Deal 2018 Identifying Molecular Contributors of Autofluorescence of Neoplastic and Normal Colon Sections Using Excitation Scanning Hyperspectral Imaging.pdf

Autofluorescence, the endogenous fluorescence present in cells and tissues, has historically been
considered a nuisance in biomedical imaging. Many endogenous fluorophores, specifically, collagen, elastin,
nicotinamide adenine dinucleotide, and flavin adenine dinucleotide (FAD), are found throughout the human
body. In fluorescence imaging scenarios, these signals can be prohibitive as they can outcompete signals introduced
for diagnostic purposes. However, autofluorescence also contains information that has diagnostic value.
Recent advances in hyperspectral imaging have allowed the acquisition of significantly more data in a shorter
time period by scanning the excitation spectra of fluorophores. The reduced acquisition time and increased signal-
to-noise ratio allow for separation of significantly more fluorophores than previously possible. We propose to
utilize excitation-scanning hyperspectral imaging of autofluorescence to differentiate neoplastic lesions from
surrounding non-neoplastic “normal” tissue. The spectra of isolated autofluorescent molecules are obtained
using a custom inverted microscope (TE-2000, Nikon Instruments) with an Xe arc lamp and thin-film tunable
filter array (VersaChrome, Semrock, Inc.). Scans utilize excitation wavelengths from 360 to 550 nm in 5-nm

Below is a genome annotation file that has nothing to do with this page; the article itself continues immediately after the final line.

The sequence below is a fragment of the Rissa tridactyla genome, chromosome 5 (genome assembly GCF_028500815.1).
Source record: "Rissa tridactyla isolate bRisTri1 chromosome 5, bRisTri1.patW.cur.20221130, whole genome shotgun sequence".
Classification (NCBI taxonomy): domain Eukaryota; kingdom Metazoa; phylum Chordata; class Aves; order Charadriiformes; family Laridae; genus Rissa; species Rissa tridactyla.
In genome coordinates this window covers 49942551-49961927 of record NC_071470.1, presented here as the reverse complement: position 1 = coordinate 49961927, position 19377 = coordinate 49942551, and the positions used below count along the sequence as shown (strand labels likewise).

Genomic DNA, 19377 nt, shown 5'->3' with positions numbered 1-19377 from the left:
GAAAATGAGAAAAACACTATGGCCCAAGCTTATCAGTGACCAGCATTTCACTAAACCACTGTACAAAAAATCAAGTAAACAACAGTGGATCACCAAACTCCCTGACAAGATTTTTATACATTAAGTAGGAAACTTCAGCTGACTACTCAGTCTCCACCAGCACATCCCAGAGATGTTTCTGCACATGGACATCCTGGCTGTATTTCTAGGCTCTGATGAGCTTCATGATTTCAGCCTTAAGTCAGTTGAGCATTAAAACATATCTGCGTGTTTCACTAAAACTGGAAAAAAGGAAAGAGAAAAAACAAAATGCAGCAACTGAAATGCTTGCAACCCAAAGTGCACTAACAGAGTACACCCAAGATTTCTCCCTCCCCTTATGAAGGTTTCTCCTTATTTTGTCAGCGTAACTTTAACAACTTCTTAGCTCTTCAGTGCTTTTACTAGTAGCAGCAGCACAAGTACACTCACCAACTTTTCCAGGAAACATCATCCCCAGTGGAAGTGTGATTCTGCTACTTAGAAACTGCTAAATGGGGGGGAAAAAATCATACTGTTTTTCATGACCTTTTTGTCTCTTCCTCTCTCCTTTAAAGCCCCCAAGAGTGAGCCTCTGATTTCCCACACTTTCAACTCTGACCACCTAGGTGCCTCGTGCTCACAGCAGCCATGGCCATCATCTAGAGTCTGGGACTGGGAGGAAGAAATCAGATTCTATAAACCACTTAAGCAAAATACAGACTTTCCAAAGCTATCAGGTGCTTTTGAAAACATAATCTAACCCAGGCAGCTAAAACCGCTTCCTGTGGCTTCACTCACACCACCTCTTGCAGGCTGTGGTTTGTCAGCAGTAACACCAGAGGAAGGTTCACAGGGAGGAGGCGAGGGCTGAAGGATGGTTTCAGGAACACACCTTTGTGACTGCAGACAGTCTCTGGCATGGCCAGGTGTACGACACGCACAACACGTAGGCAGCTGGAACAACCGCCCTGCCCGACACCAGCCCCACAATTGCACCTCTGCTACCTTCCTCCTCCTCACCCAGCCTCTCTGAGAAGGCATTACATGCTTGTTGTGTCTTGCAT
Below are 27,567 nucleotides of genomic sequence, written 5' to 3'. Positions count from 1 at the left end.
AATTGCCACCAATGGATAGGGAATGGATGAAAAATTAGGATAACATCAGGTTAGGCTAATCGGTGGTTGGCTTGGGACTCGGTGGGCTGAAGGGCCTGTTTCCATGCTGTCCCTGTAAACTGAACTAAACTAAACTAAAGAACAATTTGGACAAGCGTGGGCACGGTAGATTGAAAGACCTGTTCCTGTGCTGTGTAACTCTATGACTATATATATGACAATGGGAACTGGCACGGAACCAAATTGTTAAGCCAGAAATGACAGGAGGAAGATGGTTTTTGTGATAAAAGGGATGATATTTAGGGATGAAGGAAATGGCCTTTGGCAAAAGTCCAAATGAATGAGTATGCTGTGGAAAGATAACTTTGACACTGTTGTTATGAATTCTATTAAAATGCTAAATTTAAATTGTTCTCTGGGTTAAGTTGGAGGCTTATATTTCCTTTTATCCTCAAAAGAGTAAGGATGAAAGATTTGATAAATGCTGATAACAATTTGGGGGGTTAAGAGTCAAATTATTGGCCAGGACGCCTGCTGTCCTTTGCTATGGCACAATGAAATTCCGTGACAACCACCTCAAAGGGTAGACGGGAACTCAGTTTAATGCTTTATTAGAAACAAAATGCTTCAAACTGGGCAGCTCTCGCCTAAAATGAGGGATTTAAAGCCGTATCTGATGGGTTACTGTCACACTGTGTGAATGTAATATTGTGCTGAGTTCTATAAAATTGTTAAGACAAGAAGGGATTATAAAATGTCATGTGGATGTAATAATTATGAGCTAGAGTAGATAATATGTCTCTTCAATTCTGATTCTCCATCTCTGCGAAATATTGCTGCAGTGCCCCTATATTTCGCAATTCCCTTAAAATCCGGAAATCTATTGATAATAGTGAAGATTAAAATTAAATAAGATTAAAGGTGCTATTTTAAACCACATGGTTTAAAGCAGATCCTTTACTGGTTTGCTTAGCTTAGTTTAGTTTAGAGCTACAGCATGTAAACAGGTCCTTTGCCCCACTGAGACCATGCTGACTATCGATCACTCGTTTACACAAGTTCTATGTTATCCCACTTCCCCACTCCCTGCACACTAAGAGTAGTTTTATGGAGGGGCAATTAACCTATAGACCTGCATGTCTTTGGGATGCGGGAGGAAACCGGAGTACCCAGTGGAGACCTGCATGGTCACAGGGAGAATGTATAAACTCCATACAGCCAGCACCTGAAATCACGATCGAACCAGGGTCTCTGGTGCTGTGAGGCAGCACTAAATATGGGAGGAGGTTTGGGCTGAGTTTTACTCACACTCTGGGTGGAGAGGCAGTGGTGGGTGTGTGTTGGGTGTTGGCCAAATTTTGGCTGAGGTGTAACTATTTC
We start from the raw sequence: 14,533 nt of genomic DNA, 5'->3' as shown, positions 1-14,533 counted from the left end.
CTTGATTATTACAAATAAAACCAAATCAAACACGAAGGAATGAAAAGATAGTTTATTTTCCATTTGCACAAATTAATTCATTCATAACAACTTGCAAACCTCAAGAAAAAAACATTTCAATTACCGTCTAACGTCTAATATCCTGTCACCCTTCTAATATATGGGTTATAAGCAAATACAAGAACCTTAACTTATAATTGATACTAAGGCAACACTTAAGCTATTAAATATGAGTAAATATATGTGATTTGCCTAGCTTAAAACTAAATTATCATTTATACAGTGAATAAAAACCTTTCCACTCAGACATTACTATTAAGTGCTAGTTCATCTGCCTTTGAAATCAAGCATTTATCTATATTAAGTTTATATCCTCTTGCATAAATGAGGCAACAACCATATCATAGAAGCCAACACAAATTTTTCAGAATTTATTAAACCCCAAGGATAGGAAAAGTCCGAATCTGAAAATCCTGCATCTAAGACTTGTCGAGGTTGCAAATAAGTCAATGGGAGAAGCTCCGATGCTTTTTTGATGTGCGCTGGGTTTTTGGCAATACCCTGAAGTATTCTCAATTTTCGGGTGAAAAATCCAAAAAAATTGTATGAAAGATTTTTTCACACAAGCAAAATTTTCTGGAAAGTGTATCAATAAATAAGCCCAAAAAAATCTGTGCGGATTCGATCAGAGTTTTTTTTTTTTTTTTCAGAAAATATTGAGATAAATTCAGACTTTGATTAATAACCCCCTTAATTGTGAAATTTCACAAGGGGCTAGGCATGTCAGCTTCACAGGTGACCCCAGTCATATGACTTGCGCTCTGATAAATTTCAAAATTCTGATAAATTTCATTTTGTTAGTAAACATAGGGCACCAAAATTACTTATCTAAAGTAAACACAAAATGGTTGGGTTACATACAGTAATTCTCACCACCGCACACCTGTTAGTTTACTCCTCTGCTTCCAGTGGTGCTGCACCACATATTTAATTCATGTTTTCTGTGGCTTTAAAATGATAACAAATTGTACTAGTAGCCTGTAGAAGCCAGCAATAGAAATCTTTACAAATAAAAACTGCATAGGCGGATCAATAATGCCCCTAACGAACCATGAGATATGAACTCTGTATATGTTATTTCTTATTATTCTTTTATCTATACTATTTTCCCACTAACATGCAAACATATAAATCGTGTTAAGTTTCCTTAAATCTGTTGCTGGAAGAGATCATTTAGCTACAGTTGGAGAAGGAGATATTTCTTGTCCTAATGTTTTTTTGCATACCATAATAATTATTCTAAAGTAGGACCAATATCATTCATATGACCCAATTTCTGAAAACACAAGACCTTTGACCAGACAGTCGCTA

increments. The resultant molecule-specific spectra are used to analyze hyperspectral image stacks from
normal and neoplastic colorectal tissues. Due to a limited number of samples, neoplastic tissues examined here
are a pool of both colorectal adenocarcinoma and adenomatous polyps. The hyperspectral images are analyzed
with ENVI software and custom MATLAB scripts, including linear spectral unmixing. Initial results indicate the
ability to separate signals of endogenous fluorophores and measure the relative concentrations of fluorophores
among healthy and diseased states, in this case, normal colon versus neoplastic colon. These results suggest
pathology-specific changes to endogenous fluorophores can be detected using excitation-scanning hyperspectral
imaging. Future work will focus on expanding the library of pure molecules, exploring histogram distance
metrics as a means for identifying deviations in spectral signatures, and examining more defined disease states.